Around the 50 states, July Fourth Naturalization ceremonies welcome joyous new citizens to the United States. What aspects of life in the U.S. beckon people from all over the world to this country? Each Independence Day I set aside time for reflection and conversation about the wellbeing of our democracy. This year I turn to a few key points made by philosopher/educator John Dewey in 1937. As friends gather our talk will focus on the following 5 quotes and then we’ll follow our conversation wherever it takes us. To start, as always, we go round the circle and respond to each quote with a one-sentence question. Here are Dewey’s quotes and my questions. See what you think and join in:
1) “All those who are affected by social institutions must have a share in producing and managing them.” Are we more inclusive or more exclusive in shaping our schools, for example?
2) “The foundation of democracy is faith in the capacities of human nature; faith in human intelligence….” Am I a believer?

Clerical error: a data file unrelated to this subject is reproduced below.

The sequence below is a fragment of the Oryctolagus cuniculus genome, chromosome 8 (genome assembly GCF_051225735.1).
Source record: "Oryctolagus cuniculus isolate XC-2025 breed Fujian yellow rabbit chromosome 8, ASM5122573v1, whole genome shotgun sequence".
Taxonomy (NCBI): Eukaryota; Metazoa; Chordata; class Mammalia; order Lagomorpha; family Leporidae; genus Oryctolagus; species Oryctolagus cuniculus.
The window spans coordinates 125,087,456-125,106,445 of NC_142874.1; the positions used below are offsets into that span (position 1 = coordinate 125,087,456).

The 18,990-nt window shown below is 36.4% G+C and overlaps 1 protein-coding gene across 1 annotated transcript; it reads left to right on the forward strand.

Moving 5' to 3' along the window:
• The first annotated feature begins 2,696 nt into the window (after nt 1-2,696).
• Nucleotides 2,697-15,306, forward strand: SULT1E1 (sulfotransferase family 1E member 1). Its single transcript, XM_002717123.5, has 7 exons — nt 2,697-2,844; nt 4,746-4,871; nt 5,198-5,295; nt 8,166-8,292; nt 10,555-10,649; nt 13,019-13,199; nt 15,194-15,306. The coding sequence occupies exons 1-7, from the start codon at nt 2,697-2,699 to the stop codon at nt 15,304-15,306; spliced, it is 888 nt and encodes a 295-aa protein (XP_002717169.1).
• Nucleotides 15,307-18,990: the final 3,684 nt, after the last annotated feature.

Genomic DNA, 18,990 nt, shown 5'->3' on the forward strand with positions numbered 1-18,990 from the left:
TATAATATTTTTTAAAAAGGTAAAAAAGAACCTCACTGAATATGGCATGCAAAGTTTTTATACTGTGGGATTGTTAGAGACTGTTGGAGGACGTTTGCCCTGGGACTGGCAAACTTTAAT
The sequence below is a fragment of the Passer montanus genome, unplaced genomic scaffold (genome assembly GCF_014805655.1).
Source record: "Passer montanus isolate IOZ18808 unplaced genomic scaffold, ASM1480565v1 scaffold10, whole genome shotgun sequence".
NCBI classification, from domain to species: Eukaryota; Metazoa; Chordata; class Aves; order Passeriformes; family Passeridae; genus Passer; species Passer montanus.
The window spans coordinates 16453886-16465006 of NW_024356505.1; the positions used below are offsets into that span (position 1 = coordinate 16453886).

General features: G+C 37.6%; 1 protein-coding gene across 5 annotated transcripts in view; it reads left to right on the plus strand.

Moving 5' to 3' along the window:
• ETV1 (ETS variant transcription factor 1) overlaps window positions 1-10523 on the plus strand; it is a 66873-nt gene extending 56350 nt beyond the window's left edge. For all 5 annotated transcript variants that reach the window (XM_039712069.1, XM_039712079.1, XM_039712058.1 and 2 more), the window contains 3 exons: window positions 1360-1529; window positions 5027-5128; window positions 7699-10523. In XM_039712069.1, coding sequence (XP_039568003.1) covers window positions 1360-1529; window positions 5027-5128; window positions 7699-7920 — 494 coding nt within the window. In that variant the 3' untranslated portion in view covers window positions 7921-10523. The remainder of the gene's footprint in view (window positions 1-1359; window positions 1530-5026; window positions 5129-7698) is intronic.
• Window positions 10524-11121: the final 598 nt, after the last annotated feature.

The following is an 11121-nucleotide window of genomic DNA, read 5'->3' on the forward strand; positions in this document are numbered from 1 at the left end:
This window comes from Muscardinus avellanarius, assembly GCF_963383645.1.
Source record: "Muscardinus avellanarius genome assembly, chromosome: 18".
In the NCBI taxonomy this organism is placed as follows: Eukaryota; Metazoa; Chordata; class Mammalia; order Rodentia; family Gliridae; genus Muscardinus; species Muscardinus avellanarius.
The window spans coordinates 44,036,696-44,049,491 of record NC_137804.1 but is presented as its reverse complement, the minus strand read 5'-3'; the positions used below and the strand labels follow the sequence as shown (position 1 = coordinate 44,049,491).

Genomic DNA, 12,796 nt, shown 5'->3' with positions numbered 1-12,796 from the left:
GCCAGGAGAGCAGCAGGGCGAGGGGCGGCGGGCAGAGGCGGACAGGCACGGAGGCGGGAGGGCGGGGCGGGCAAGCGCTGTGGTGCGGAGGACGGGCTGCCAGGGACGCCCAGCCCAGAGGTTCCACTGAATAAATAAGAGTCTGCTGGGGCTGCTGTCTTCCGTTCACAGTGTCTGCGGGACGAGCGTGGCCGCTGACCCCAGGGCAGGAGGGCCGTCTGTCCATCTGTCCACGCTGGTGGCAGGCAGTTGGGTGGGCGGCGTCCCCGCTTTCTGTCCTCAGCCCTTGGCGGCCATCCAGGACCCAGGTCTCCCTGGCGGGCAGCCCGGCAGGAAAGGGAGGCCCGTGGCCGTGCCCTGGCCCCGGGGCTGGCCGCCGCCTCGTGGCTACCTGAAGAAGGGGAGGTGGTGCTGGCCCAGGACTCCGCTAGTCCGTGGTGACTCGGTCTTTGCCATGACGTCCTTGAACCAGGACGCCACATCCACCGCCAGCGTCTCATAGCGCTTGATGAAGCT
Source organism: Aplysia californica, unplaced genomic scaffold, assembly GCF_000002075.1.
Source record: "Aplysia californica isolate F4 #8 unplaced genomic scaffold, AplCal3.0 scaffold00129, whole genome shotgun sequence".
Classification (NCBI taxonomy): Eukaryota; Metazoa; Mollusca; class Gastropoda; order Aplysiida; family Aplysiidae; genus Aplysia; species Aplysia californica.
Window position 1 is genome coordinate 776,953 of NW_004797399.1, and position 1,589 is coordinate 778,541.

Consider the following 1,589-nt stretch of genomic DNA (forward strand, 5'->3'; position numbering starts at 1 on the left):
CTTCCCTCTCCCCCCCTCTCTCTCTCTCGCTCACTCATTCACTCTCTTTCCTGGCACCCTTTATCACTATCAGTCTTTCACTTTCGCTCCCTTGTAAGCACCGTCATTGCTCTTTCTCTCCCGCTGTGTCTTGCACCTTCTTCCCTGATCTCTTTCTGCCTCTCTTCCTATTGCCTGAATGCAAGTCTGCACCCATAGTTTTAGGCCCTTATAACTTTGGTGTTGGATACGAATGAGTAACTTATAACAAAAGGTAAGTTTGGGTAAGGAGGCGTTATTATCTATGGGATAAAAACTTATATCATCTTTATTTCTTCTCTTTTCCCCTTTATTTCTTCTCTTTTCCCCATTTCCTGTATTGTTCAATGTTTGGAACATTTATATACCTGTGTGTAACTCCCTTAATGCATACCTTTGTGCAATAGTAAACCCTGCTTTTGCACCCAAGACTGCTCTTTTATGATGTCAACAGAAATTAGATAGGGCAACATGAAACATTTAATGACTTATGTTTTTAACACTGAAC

3) “Belief in equality is an element of the democratic credo.” What is one example of obvious disbelief in equality showcased in current local, state, or national legislation?
4) “Unless democratic habits of thought and action are part of the fiber of a people, political democracy is insecure. It cannot stand in isolation. It must be buttressed by the presence of democratic methods in all social relationships.” Is every voice heard in all of my personal relationships?
5) “Everywhere there are waves of criticism and doubt as to whether democracy can meet pressing problems of order and security.” What is one shining example of democratic success in addressing social problems?
Democracies flounder and ultimately fail without citizen involvement. All citizens. What better way to celebrate the Fourth of July than by taking a close look at this nation? What better way to honor it than by commitment to action?
Marietta McCarty is the author of Little Big Minds: Sharing Philosophy With Kids and How Philosophy Can Save Your Life: 10 Ideas That Matter Most.